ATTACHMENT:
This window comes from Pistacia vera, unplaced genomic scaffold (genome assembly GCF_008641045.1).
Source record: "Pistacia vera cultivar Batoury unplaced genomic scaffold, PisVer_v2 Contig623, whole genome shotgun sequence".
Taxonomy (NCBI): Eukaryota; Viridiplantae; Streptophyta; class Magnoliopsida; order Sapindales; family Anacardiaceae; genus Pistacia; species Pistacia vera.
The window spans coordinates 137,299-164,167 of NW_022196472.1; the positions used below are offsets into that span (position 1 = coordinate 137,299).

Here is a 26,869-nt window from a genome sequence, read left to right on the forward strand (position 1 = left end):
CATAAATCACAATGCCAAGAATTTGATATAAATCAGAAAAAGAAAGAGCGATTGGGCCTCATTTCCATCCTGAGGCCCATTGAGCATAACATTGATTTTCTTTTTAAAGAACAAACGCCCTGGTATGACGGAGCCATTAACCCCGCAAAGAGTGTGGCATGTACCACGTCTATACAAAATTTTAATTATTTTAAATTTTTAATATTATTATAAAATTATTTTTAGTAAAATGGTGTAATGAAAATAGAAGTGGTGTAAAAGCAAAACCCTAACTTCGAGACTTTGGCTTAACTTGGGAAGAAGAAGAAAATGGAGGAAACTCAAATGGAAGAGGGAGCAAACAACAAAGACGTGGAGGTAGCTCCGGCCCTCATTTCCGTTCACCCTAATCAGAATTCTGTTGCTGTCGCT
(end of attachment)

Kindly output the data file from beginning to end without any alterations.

This window comes from Pistacia vera, unplaced genomic scaffold (genome assembly GCF_008641045.1).
Source record: "Pistacia vera cultivar Batoury unplaced genomic scaffold, PisVer_v2 Contig623, whole genome shotgun sequence".
Taxonomy (NCBI): Eukaryota; Viridiplantae; Streptophyta; class Magnoliopsida; order Sapindales; family Anacardiaceae; genus Pistacia; species Pistacia vera.
The window spans coordinates 137,299-164,167 of NW_022196472.1; the positions used below are offsets into that span (position 1 = coordinate 137,299).

Here is a 26,869-nt window from a genome sequence, read left to right on the forward strand (position 1 = left end):
CATAAATCACAATGCCAAGAATTTGATATAAATCAGAAAAAGAAAGAGCGATTGGGCCTCATTTCCATCCTGAGGCCCATTGAGCATAACATTGATTTTCTTTTTAAAGAACAAACGCCCTGGTATGACGGAGCCATTAACCCCGCAAAGAGTGTGGCATGTACCACGTCTATACAAAATTTTAATTATTTTAAATTTTTAATATTATTATAAAATTATTTTTAGTAAAATGGTGTAATGAAAATAGAAGTGGTGTAAAAGCAAAACCCTAACTTCGAGACTTTGGCTTAACTTGGGAAGAAGAAGAAAATGGAGGAAACTCAAATGGAAGAGGGAGCAAACAACAAAGACGTGGAGGTAGCTCCGGCCCTCATTTCCGTTCACCCTAATCAGAATTCTGTTGCTGTCGCT